Pulmonary hypertension means high blood pressure in the arteries between the heart and lungs. The World Health Organization (WHO) divides pulmonary hypertension into five categories based on its cause.

Knowing the type of pulmonary hypertension a person has can guide treatment decisions. For example, people with type three pulmonary hypertension usually have an underlying lung disorder, such as chronic obstructive pulmonary disease (COPD).

A doctor cannot diagnose pulmonary hypertension based on symptoms alone. Instead, a person needs to see a doctor. It is important to note that pulmonary hypertension classes are based on the cause of the condition, not severity.

Read more to learn about the five different classes, how doctors diagnose them, how they treat them, and more.

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Pulmonary hypertension means the blood pressure is high in the pulmonary arteries. These arteries carry blood from the heart to the lungs.

A person has pulmonary artery hypertension if their average pulmonary artery blood pressure is higher than 25 millimeters of mercury (mm Hg). Typically, pulmonary blood pressure is lower than the rest of the body’s blood pressure.

The five classes of pulmonary hypertension are:

Group 1: Pulmonary arterial hypertension

Pulmonary arterial hypertension is when the pulmonary arteries become narrow, thick, or stiffened. This can be idiopathic — which means it happens for unknown reasons — or caused by certain diseases or drug use.

Doctors usually treat this class with medication that dilates, or enlarges, the blood vessels. This reduces the chance of blockages.

Group 2: Left heart disease

Group two pulmonary hypertension usually happens because a person has heart disease in the left side of their heart. This may include chronic high blood pressure, congestive heart failure, or other conditions affecting the left side of the heart, such as mitral valve disease.

Left heart disease is the most common cause of pulmonary hypertension.

The main treatment for this class is treating the underlying disease. For example, a person might make lifestyle changes or take blood pressure medication.

Group 3: Lung disease

Group three pulmonary hypertension develops as a complication of lung diseases, such as COPD or interstitial lung disease. Over time, lung damage can cause high blood pressure in the blood vessels that feed them.

The goal of treatment is to manage the underlying cause of the condition.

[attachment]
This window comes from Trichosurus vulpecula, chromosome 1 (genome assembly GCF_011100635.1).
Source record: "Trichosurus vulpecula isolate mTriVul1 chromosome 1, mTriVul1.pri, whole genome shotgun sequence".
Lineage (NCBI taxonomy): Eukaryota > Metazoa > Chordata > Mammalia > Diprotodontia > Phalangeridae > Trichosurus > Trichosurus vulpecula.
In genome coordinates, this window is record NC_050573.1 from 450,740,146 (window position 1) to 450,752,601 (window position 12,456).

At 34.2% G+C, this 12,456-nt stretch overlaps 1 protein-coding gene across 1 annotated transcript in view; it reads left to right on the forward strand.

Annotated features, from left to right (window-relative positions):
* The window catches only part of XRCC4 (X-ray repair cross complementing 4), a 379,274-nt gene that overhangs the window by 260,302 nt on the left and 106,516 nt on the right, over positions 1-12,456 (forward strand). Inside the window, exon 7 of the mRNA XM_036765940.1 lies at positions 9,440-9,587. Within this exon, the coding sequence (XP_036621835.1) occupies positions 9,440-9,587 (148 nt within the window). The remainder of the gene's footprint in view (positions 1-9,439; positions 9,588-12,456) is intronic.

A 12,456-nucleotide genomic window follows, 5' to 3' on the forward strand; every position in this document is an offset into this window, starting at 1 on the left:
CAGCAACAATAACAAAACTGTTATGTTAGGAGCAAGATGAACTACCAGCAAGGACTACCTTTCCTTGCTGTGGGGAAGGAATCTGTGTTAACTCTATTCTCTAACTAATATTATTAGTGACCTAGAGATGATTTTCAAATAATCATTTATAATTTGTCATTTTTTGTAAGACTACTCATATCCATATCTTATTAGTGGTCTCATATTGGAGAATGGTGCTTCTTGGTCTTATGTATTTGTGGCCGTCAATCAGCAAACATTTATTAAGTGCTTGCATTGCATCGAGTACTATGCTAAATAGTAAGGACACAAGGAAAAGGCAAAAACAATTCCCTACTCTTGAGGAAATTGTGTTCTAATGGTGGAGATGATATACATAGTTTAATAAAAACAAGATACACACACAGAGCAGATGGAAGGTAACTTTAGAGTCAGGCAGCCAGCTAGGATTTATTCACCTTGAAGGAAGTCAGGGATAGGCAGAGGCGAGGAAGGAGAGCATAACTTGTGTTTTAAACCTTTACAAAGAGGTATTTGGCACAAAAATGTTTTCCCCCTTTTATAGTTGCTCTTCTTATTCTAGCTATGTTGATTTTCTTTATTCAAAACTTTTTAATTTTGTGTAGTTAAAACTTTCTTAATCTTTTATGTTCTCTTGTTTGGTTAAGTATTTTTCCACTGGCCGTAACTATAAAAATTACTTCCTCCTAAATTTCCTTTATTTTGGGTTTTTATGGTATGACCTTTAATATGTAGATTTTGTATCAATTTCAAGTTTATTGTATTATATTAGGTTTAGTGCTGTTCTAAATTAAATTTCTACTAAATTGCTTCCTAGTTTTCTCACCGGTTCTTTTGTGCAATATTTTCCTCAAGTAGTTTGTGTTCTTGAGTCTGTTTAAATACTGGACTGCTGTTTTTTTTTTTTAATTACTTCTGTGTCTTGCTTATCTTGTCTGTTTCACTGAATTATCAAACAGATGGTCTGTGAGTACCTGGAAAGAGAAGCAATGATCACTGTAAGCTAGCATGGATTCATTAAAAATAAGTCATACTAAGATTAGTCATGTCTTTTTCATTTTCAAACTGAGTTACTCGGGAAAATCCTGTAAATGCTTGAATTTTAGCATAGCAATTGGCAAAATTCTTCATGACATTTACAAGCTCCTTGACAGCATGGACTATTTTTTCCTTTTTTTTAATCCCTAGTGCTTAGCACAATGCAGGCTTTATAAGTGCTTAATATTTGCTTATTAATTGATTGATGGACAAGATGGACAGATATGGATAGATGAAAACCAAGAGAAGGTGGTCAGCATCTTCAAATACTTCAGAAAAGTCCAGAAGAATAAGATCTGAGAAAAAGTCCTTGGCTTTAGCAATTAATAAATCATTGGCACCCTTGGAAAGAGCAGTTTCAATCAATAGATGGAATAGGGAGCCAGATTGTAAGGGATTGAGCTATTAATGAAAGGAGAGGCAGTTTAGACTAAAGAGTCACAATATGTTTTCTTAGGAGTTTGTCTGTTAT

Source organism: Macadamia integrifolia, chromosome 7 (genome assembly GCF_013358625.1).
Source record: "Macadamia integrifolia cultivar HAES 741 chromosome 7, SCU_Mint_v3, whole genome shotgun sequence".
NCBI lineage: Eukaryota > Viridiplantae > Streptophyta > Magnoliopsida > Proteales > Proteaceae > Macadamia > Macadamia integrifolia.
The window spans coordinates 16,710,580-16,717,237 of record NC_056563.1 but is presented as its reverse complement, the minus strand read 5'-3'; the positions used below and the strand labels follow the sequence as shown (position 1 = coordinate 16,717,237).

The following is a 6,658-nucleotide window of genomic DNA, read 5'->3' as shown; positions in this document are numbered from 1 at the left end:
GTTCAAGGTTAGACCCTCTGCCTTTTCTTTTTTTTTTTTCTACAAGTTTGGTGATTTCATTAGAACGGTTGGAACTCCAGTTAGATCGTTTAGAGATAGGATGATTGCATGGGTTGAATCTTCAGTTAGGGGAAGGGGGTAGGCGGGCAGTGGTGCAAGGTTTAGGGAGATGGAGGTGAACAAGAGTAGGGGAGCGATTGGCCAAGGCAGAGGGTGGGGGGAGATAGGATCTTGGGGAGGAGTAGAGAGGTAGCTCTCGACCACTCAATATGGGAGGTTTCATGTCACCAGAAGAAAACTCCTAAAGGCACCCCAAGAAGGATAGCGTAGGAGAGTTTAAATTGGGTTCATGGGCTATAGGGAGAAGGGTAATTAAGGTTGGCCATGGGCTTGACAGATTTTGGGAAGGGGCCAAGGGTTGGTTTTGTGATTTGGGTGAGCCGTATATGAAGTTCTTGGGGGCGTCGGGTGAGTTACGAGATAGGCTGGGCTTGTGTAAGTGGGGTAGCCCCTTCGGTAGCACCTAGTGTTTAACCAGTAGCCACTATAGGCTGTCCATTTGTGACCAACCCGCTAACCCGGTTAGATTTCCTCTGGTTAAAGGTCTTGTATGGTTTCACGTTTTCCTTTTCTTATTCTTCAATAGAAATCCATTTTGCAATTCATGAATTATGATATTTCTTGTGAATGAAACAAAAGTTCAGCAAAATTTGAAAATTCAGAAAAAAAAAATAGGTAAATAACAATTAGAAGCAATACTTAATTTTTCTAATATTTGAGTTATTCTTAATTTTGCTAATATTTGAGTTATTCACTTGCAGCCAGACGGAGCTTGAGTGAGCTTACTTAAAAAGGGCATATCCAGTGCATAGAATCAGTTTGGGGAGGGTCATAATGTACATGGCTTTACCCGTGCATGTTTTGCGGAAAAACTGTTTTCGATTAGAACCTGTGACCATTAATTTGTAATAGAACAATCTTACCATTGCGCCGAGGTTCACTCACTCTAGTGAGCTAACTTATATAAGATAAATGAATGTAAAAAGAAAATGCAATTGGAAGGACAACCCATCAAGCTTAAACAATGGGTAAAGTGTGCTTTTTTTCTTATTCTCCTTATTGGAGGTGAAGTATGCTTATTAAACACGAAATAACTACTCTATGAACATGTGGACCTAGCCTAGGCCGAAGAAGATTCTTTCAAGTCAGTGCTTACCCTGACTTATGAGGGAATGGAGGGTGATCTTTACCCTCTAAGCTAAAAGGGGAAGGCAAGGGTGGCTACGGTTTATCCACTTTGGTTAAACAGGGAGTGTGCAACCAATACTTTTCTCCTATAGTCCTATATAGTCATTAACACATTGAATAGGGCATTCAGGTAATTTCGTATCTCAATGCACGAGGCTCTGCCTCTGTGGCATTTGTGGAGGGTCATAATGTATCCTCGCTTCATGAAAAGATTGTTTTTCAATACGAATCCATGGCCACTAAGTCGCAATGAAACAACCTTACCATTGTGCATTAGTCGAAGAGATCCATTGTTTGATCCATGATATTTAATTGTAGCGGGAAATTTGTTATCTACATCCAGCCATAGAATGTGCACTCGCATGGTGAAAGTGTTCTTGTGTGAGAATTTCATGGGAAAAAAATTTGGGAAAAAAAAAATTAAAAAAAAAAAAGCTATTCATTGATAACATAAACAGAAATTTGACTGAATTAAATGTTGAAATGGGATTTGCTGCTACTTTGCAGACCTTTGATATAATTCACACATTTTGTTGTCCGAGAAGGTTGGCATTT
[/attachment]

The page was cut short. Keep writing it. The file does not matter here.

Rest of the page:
Group 4: Blood clots

Clotting disorders can cause blood clots in the pulmonary arteries, causing high blood pressure. Some people also develop group four pulmonary hypertension as a complication of blood clots in the lungs.

Treatment for this class focuses on removing the clots with surgery. If surgery is not an option or is not effective, a doctor may prescribe a medication called riociguat.

Group 5: Other diseases

For some people, the cause of their pulmonary hypertension is not known. Conditions that may cause it include:

Certain diseases damage blood vessels or the circulatory system, leading to pulmonary hypertension. Kidney disease, metabolic conditions, sickle cell disease, thrombocytopenia (a blood-clotting disease), and tumors affecting the pulmonary arteries may be the cause.

Doctors can treat this type of hypertension with therapy to address the underlying cause. For example, a person with kidney disease might need lifestyle changes, dialysis, or a kidney transplant.

A doctor may suspect the underlying cause of pulmonary hypertension based on a person’s symptoms. For example, a former smoker with a cough and breathing difficulties might have COPD.

However, a doctor cannot diagnose based on symptoms alone. This is because symptoms are generally similar regardless of classification.

Instead, a healthcare professional may recommend a number of tests. They will start a standard workup with:

  • an echocardiogram, which uses sound to monitor heart activity and diagnose pulmonary hypertension
  • an electrocardiogram to measure electrical activity in the heart and look for signs of blockages, damage to the valves, and other heart health issues

They may then run tests to rule out other conditions. These can include:

The classification of pulmonary hypertension gives little information about the outlook, symptoms, or severity of a person’s condition. Instead, classification puts this diagnosis into groups based on their cause. This provides some information about treatment options.

In some cases, knowing the cause may also affect outlook.

For example, COPD is a chronic medical condition with no cure. Conversely, if a person’s hypertension is caused by a thyroid disorder, the condition can be treated.

The outlook for pulmonary hypertension depends on several factors, including:

  • the type of pulmonary hypertension a person has
  • whether the cause of their pulmonary hypertension is treatable
  • whether a person has other medical conditions
  • their age and overall health
  • the quality of care a person is able to access

A 2016 study identified overall survival rates as follows:

  • 1 year: 87.9%
  • 5 years: 72.5%
  • 10 years: 62.6%

Pulmonary hypertension is a serious diagnosis that often means a person has underlying heart disease. It is broken into five categories that are distinguished by the condition’s cause.

Treating pulmonary hypertension requires treating any underlying causes first and then addressing the hypertension itself.